Johnson's convictions and death sentences became final on January 26, 1998 and February 23, 1998, the dates on which the United States Supreme Court denied his certiorari petitions. Using the “conclusion of direct review” starting date in § 2244(d)(1)(A), Johnson's limitations periods began to run on January 26, 1998 and February 23, 1998, and expired on January 27, 1999 and February 24, 1999. Johnson did not file his § 2254 petitions until December 22, 2005, and thus, if the § 2244(d)(1)(A) starting date applies, they were untimely filed. Moreover, Johnson's state post-conviction filings in March 2001 did not stop his AEDPA clocks because the one-year time had already expired. See Sibley v. Culliver, 377 F.3d 1196, 1204 (11th Cir.2004) (concluding “[a] state court filing after the federal habeas filing deadline does not revive it”).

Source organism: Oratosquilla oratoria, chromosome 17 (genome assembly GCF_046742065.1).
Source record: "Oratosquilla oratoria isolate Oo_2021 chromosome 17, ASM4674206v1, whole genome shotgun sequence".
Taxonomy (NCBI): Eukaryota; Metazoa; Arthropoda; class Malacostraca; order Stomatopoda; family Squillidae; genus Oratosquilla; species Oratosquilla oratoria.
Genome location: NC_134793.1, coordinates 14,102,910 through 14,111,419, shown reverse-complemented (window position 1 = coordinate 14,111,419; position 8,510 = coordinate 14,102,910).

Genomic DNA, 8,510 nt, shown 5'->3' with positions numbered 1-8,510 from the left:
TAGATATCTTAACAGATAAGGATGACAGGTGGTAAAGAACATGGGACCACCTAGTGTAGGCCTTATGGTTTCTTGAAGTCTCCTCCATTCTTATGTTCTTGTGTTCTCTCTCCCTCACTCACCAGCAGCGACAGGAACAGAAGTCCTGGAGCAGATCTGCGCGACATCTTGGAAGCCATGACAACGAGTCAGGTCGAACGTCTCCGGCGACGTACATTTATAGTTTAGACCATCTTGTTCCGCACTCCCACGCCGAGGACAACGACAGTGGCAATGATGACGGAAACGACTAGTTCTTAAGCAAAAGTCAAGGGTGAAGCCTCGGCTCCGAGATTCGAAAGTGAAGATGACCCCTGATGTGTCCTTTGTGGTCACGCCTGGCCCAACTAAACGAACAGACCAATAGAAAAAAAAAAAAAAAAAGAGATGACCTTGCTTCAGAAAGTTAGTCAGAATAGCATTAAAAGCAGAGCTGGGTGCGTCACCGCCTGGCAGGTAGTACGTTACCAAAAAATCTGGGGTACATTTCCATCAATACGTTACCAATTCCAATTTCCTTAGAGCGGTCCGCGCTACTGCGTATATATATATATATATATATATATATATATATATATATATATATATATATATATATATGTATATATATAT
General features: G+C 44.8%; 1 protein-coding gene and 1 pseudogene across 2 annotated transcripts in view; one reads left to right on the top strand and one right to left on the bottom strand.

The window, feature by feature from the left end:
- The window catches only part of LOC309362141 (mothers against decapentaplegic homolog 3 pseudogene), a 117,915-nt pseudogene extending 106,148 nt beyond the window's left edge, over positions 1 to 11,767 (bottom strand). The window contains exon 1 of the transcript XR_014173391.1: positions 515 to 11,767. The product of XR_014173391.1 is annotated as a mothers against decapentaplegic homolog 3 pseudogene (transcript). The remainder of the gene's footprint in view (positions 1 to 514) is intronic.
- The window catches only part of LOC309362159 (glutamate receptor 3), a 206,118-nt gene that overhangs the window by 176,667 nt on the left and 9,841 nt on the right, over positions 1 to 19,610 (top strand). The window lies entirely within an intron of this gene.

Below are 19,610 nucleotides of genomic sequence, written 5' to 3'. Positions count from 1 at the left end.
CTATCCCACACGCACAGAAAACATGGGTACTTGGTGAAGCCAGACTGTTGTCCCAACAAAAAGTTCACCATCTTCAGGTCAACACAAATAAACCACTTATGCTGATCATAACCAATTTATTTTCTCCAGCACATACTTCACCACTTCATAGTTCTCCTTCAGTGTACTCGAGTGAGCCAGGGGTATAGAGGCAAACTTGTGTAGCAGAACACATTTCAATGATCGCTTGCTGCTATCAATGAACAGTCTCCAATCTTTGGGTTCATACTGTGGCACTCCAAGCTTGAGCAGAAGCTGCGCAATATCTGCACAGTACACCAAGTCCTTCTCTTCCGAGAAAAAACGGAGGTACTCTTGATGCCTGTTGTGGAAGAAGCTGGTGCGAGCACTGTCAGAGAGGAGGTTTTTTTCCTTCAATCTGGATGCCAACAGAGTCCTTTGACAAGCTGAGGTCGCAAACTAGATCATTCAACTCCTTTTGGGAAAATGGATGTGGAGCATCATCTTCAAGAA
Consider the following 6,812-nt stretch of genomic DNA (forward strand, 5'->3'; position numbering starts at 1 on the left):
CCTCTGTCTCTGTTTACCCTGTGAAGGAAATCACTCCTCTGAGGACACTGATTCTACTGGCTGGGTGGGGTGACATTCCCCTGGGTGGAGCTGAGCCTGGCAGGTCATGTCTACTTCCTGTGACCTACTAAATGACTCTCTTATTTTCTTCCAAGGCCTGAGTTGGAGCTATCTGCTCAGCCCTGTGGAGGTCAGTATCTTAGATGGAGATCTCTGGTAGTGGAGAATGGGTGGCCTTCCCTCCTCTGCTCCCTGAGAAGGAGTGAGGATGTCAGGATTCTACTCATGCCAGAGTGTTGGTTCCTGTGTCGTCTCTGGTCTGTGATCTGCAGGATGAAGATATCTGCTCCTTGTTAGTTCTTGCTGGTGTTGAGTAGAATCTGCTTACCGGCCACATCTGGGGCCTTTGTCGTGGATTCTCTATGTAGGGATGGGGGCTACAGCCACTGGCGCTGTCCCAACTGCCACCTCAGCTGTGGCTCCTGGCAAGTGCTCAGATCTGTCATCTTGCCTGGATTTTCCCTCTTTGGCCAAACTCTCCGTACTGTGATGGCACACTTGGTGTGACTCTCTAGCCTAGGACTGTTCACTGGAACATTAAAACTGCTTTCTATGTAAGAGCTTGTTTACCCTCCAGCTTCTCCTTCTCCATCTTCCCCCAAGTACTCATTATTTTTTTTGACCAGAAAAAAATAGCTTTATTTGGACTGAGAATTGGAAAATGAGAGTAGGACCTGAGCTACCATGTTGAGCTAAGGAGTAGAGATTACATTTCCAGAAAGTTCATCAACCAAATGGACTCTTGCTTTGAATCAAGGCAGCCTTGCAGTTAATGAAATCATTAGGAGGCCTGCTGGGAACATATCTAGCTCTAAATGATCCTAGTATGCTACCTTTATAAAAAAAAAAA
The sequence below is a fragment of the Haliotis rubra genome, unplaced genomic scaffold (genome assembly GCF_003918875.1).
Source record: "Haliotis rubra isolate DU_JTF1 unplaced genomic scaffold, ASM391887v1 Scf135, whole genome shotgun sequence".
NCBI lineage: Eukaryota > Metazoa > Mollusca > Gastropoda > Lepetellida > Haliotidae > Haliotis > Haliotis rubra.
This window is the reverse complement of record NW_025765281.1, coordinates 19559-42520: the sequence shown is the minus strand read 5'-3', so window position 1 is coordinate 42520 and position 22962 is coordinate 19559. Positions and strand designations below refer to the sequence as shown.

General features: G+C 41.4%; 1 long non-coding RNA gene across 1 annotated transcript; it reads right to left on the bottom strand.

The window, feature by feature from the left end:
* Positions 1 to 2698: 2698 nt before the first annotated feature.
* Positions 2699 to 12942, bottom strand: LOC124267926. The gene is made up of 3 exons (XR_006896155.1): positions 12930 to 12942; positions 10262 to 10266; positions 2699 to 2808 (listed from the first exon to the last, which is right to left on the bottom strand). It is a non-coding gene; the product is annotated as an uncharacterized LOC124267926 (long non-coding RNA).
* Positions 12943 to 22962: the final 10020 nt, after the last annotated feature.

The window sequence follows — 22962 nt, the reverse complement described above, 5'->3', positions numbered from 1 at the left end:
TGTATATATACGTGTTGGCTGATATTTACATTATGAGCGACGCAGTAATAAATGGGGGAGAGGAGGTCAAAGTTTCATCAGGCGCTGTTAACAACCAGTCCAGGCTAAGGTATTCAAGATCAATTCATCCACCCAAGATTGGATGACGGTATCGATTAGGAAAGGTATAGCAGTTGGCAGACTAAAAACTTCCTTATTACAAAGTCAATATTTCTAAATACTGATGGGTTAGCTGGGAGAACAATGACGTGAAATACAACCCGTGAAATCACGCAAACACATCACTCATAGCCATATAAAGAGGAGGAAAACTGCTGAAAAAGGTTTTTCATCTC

On appeal Johnson raises several arguments discussed below.
A. State Impediment to Filing
Johnson first argues that state action created impediments that prevented him from filing his § 2254 petitions, and thus his AEDPA clocks did not begin to run until the impediments were removed. See 28 U.S.C. § 2244(d)(1)(B); Arthur v. Allen, 452 F.3d 1234, 1249 (11th Cir.2006), cert. denied, 549 U.S. 1338, 127 S.Ct. 2033, 167 L.Ed.2d 763 (2007). Johnson alleges three state-created impediments: (1) the “turmoil” surrounding Florida's implementation of its post-conviction representation system, which delayed the appointment of Johnson's original state post-conviction counsel until August 9, 1998; (2) the ineffective assistance of Johnson's original state post-conviction counsel in not filing Rule 3.850 motions; and (3) the State's objection, on privilege and attorney-work-product grounds, to Johnson's current counsel's request, filed in February 2000, for access to documents needed in preparing Johnson's state post-conviction filings.3